AN 86-year-old Aldershot driver, stopped by a police patrol for driving erratically, died in a head-on crash shortly after he was allowed to continue on his way.

Retired travelling salesman Douglas Helder drove the wrong way along a dual carriageway two hours after being spoken to by a police officer.

He died from multiple injuries after his Fiat Regatta was in collision with a Peugeot 406 travelling towards him at about 70mph on the A31 Alton bypass, an inquest at Basingstoke heard.

A verdict of accidental death was recorded on Mr Helder, a widower, described by a neighbour as "one of the most honest and caring people you could ever wish to meet".

The tragic chain of events started when he set out after dark one evening last November to drive from his home in Upper St Michael's Road, Aldershot, to Farnham Bowls Club.

During the journey he became confused and drove to Guildford before being stopped at Liss by PC Mark Tucker.

He had received a message to be on the look out for Mr Helder's Fiat because a motorist had expressed concern at the erratic way it was being driven.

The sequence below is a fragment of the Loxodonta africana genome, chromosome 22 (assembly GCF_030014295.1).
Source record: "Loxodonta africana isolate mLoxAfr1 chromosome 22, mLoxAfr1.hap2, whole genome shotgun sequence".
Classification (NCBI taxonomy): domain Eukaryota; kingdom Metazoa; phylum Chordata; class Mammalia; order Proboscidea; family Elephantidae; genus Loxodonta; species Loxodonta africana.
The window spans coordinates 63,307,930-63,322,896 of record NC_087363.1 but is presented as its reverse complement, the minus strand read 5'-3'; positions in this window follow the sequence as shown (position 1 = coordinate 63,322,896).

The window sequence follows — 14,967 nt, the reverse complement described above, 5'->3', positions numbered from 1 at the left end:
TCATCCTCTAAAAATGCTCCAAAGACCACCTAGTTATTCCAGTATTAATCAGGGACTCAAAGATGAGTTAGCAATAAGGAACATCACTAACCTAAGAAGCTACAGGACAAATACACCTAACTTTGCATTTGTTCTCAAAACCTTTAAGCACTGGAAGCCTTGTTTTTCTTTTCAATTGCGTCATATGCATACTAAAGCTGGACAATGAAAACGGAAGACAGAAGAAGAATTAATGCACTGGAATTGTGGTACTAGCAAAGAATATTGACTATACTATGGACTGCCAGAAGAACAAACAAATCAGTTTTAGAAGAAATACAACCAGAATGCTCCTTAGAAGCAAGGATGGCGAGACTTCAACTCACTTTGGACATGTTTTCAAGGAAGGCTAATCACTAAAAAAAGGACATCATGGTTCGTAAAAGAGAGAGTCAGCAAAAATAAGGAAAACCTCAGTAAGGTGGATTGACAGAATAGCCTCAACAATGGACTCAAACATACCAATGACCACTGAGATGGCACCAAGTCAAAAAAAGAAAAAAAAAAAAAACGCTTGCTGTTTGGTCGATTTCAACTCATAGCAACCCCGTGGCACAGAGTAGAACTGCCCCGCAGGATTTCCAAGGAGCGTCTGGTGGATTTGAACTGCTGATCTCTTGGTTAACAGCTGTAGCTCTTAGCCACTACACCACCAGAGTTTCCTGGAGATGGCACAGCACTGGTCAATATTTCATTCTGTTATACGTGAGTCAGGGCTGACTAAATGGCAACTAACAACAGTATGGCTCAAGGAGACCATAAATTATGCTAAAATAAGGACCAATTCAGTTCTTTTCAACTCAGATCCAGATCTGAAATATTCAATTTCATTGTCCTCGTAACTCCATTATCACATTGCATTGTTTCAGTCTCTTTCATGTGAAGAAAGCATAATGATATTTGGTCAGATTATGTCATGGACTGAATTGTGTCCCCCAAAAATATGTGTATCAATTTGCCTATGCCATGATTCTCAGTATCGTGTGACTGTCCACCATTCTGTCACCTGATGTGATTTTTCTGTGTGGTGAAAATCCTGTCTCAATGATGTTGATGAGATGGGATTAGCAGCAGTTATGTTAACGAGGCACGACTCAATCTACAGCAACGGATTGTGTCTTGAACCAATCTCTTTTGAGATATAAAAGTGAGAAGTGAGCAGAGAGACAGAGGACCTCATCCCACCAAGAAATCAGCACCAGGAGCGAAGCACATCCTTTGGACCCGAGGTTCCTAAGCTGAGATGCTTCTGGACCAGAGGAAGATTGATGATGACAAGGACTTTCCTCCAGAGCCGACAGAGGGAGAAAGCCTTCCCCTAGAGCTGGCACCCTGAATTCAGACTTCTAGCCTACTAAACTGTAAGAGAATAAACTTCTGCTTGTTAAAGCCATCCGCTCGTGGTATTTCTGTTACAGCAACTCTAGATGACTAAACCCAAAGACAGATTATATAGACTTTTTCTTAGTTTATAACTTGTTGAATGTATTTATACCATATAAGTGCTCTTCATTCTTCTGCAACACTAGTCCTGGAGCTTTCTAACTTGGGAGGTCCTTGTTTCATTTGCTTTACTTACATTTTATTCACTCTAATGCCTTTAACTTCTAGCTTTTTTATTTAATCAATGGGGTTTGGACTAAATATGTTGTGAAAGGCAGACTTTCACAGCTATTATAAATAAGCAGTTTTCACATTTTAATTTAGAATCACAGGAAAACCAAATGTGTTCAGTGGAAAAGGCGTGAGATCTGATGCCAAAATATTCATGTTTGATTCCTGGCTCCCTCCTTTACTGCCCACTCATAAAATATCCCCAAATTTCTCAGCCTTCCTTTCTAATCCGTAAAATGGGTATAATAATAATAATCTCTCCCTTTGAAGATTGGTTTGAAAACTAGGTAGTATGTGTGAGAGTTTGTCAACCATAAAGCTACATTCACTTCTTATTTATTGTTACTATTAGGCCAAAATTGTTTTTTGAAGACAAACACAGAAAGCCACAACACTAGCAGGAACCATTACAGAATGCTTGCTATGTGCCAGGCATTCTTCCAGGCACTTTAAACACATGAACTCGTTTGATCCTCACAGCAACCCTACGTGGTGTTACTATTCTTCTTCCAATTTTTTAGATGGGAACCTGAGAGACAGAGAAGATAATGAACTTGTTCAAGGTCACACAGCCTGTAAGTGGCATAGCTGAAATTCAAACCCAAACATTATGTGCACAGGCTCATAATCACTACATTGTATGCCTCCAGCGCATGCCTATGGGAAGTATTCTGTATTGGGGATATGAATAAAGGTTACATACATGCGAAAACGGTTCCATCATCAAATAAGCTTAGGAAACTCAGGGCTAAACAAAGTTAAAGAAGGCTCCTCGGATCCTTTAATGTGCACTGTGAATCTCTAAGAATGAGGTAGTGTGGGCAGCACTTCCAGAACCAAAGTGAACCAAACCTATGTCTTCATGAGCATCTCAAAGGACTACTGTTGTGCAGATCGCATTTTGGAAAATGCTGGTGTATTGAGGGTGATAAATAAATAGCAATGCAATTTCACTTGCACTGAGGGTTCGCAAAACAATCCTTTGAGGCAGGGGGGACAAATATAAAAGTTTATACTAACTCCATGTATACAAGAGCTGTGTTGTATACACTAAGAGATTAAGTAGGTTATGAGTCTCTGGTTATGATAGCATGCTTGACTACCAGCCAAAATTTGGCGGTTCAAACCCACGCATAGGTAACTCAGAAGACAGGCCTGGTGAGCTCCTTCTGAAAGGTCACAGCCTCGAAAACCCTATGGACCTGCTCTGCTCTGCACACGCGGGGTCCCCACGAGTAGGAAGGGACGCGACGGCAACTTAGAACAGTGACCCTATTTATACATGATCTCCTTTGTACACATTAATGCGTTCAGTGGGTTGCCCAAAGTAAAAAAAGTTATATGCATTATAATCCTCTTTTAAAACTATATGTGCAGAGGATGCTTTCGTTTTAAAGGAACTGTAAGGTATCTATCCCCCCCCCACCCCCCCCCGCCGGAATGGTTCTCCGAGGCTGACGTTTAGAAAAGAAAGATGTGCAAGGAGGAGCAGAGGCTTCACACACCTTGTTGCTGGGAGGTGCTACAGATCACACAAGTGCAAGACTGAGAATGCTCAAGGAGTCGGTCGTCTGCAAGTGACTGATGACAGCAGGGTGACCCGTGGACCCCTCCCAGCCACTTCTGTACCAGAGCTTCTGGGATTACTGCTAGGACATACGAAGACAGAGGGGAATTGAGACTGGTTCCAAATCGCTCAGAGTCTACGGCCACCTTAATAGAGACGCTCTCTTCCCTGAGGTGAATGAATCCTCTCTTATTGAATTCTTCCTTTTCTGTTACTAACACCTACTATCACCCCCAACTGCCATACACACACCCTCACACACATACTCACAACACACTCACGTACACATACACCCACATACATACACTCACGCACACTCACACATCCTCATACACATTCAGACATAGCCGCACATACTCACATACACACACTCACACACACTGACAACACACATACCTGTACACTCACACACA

PC Tucker told the inquest: "When I started to follow the Fiat it was being driven at about 27mph and it was weaving."

He stopped Mr Helder who told him he was lost and looking for Aldershot.

"He seemed quite alert," said. PC Tucker who added that, even if he had been concerned about Mr Helder's mental state; he had no legal right to take him off the road.

The procedure would have been to submit a report to the DVLA the next day.

Another police patrol officer, PC John White, guided Mr Helder back to the A325 as far as Whitehill.

"We stopped there and I advised him that if he stayed on that road it would take him back to Aldershot," said PC White. "He said he knew the road because it took him past Bird World."

Shortly after, Mr Helder took a wrong turning on to the A31 dual carriageway and collided with the Peugeot 406 being driven by Richard Page, a chef at a Farnham hotel.

Mr Page, who sustained serious chest injuries and was in intensive care for five days, told the inquest: "I was overtaking two cars when I saw the headlights coming towards me. Then there was an almighty smash."

Sometime prior to the accident Mr Helder had attended a voluntary Older Driver Assessment course run by Hampshire County Council.

His assessor, Michael Downey, said Mr Helder appeared to be mentally agile and didn't give him a sense of danger while driving over familiar routes in Aldershot. He therefore saw no reason to advise him to stop driving.

Coroner Andrew Bradley said: "It's a matter of great sadness."